You could dress up as a ‘death panelist’ for Obamacare this Halloween. But remember, like any good Halloween joke, just have a good laugh and move on because it isn’t real.

Many myths circling the Internet these days about health reform are rooted in distortions of actual parts of the law, and this claim of ‘death panels’ is one of the most egregious. If you subscribe to this myth, then you may believe that seniors will soon face a system where a panel of unelected bureaucrats controls the care for seniors, putting the oldest Americans out to pasture and cut off from life-saving treatments. None of this is true.

The rumor stems from a panel created by the reform law called the Independent Payment Advisory Board or IPAB for short. The panel’s 15 members are nominated by the President, in consultation with minority and majority Congressional leaders and confirmed by the Senate, much like Supreme Court justices or other high-ranking officials. The IPAB must be made up of doctors, employers, finance experts, and consumers. Federal and state bureaucrats don’t get a vote on the panel.

Starting in 2015, the panel is tasked with finding ways to slow the growth in Medicare costs without cutting benefits or raising costs on seniors. If Medicare costs grow faster than set targets then the IPAB makes suggestions to bring efficiency to the program, like reforming payment models to promote better quality care.

The panel only produces recommendations for savings in Medicare if costs exceed target growth rates. However, the law sets specific boundaries for the IPAB, as the non-partisan experts at the Kaiser Family Foundation explain:

The Board is prohibited from submitting proposals that would ration care, increase taxes, change Medicare benefits or eligibility, increase beneficiary premiums and cost-sharing requirements, or reduce low-income subsidies under Part D.

The IPAB can make recommendations for reducing payments to doctors and hospitals but as the Center on Budget and Policy Priorities states, this is unlikely in the near term at least:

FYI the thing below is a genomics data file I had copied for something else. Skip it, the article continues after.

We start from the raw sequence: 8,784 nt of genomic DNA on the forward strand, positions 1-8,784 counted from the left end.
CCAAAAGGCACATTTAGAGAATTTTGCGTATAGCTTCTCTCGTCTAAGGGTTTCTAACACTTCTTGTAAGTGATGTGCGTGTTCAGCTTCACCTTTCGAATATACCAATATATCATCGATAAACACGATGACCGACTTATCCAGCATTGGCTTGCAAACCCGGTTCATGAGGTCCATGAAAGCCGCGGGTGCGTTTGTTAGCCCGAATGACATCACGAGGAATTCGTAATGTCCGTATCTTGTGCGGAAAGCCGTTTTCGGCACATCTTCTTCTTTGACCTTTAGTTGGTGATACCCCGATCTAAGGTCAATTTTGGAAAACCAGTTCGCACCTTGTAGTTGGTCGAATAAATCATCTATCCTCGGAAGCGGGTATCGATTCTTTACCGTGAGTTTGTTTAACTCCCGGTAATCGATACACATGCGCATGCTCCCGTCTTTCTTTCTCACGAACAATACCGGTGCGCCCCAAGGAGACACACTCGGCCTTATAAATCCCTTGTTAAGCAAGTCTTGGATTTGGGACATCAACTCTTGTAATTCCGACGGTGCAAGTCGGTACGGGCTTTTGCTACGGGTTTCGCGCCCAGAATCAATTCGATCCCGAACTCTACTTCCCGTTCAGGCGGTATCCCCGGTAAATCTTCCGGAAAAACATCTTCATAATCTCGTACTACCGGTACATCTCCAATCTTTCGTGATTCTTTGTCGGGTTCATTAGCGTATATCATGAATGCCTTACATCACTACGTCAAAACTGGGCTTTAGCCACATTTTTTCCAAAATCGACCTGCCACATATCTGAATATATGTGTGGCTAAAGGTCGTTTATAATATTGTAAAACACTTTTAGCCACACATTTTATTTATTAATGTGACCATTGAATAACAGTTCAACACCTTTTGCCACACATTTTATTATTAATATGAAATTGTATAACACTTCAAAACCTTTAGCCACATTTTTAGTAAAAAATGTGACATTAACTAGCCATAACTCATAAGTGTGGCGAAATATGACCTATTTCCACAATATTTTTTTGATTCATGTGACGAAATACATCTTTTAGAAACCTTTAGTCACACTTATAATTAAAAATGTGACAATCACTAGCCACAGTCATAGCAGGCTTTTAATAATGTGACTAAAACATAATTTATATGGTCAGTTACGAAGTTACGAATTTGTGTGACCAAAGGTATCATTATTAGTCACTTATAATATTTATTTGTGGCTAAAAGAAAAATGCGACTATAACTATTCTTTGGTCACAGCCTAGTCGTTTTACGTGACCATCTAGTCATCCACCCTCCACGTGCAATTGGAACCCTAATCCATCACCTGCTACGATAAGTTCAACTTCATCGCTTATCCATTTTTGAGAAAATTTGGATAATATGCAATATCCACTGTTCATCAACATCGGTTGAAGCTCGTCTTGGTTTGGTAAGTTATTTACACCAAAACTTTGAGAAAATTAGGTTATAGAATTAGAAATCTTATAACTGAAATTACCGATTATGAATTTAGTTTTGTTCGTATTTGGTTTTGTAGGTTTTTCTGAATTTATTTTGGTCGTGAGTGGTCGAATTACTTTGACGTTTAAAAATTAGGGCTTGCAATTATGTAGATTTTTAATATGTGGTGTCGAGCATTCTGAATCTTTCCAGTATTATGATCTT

Both CBO and the Administration project that the [health reform law’s] explicit reductions in Medicare payment rates [for providers] will produce most or all of the savings needed to meet the law’s spending targets and that IPAB recommendations will not be needed in the next few years.

Any way you cut it, this is a far cry from a death panel where seniors over a certain age are denied care, or benefits are cut. And first and foremost, Congress is in the driver’s seat. The IPAB is simply a backstop to find much needed savings in Medicare through payment innovations or provider rate changes to help keep Medicare solvent if Congress fails to act.  And even then, Congress can stop the IPAB recommendations from going into effect by doing its job and voting for changes they would rather see.

So what’s all the fuss? Put simply, opponents of the health reform law have purposefully mischaracterized the IPAB as a “death panel” in an effort to sway public opinion against the law. But seniors spending their time worrying about forthcoming mythical death panels may miss out on new benefits in Medicare like lower beneficiary spending in the dreaded “donut hole” or new, free preventive care visits to help you stay healthy.

We can’t stop the persistent email rumors and the well-funded misinformation campaigns, but we can help you sort out myth from fact. Consumer Reports read the law so you don’t have to and laid out how the law could affect you now and when it’s fully implemented in 2014 in our new guide to health reform.

Check out the new guide and forward it to the next person who sends you a nasty email rumor about “Obamacare.”